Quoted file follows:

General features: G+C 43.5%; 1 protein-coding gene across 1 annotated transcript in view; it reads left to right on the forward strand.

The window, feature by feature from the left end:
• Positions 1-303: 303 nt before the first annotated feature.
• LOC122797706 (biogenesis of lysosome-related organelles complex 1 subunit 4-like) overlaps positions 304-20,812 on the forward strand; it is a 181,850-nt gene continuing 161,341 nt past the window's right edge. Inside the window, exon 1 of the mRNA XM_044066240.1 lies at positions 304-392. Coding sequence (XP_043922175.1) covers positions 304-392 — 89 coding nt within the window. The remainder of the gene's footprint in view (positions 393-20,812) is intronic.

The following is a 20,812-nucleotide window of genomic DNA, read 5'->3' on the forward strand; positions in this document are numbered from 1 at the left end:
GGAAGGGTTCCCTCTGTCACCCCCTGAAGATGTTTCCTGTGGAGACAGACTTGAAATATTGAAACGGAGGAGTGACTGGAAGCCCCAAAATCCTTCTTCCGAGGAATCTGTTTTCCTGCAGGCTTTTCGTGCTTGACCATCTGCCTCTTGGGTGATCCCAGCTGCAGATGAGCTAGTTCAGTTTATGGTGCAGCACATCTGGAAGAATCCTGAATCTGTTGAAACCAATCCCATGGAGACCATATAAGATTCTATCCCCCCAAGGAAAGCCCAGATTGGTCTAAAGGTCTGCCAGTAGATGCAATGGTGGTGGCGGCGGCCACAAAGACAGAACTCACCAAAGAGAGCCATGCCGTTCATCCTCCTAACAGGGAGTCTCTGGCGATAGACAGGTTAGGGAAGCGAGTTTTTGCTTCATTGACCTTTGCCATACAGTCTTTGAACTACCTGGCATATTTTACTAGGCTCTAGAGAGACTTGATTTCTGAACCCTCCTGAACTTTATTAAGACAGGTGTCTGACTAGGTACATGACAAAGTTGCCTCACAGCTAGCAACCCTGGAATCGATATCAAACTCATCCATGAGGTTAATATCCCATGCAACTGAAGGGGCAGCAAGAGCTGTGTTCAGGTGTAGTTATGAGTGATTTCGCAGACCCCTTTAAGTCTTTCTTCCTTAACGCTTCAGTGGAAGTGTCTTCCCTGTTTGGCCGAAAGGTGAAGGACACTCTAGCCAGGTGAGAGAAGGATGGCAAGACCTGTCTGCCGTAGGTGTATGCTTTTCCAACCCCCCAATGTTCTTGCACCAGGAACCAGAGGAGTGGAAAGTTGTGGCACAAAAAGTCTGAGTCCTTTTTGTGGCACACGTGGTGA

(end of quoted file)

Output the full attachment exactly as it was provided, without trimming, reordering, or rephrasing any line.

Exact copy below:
General features: G+C 43.5%; 1 protein-coding gene across 1 annotated transcript in view; it reads left to right on the forward strand.

The window, feature by feature from the left end:
• Positions 1-303: 303 nt before the first annotated feature.
• LOC122797706 (biogenesis of lysosome-related organelles complex 1 subunit 4-like) overlaps positions 304-20,812 on the forward strand; it is a 181,850-nt gene continuing 161,341 nt past the window's right edge. Inside the window, exon 1 of the mRNA XM_044066240.1 lies at positions 304-392. Coding sequence (XP_043922175.1) covers positions 304-392 — 89 coding nt within the window. The remainder of the gene's footprint in view (positions 393-20,812) is intronic.

The following is a 20,812-nucleotide window of genomic DNA, read 5'->3' on the forward strand; positions in this document are numbered from 1 at the left end:
GGAAGGGTTCCCTCTGTCACCCCCTGAAGATGTTTCCTGTGGAGACAGACTTGAAATATTGAAACGGAGGAGTGACTGGAAGCCCCAAAATCCTTCTTCCGAGGAATCTGTTTTCCTGCAGGCTTTTCGTGCTTGACCATCTGCCTCTTGGGTGATCCCAGCTGCAGATGAGCTAGTTCAGTTTATGGTGCAGCACATCTGGAAGAATCCTGAATCTGTTGAAACCAATCCCATGGAGACCATATAAGATTCTATCCCCCCAAGGAAAGCCCAGATTGGTCTAAAGGTCTGCCAGTAGATGCAATGGTGGTGGCGGCGGCCACAAAGACAGAACTCACCAAAGAGAGCCATGCCGTTCATCCTCCTAACAGGGAGTCTCTGGCGATAGACAGGTTAGGGAAGCGAGTTTTTGCTTCATTGACCTTTGCCATACAGTCTTTGAACTACCTGGCATATTTTACTAGGCTCTAGAGAGACTTGATTTCTGAACCCTCCTGAACTTTATTAAGACAGGTGTCTGACTAGGTACATGACAAAGTTGCCTCACAGCTAGCAACCCTGGAATCGATATCAAACTCATCCATGAGGTTAATATCCCATGCAACTGAAGGGGCAGCAAGAGCTGTGTTCAGGTGTAGTTATGAGTGATTTCGCAGACCCCTTTAAGTCTTTCTTCCTTAACGCTTCAGTGGAAGTGTCTTCCCTGTTTGGCCGAAAGGTGAAGGACACTCTAGCCAGGTGAGAGAAGGATGGCAAGACCTGTCTGCCGTAGGTGTATGCTTTTCCAACCCCCCAATGTTCTTGCACCAGGAACCAGAGGAGTGGAAAGTTGTGGCACAAAAAGTCTGAGTCCTTTTTGTGGCACACGTGGTGA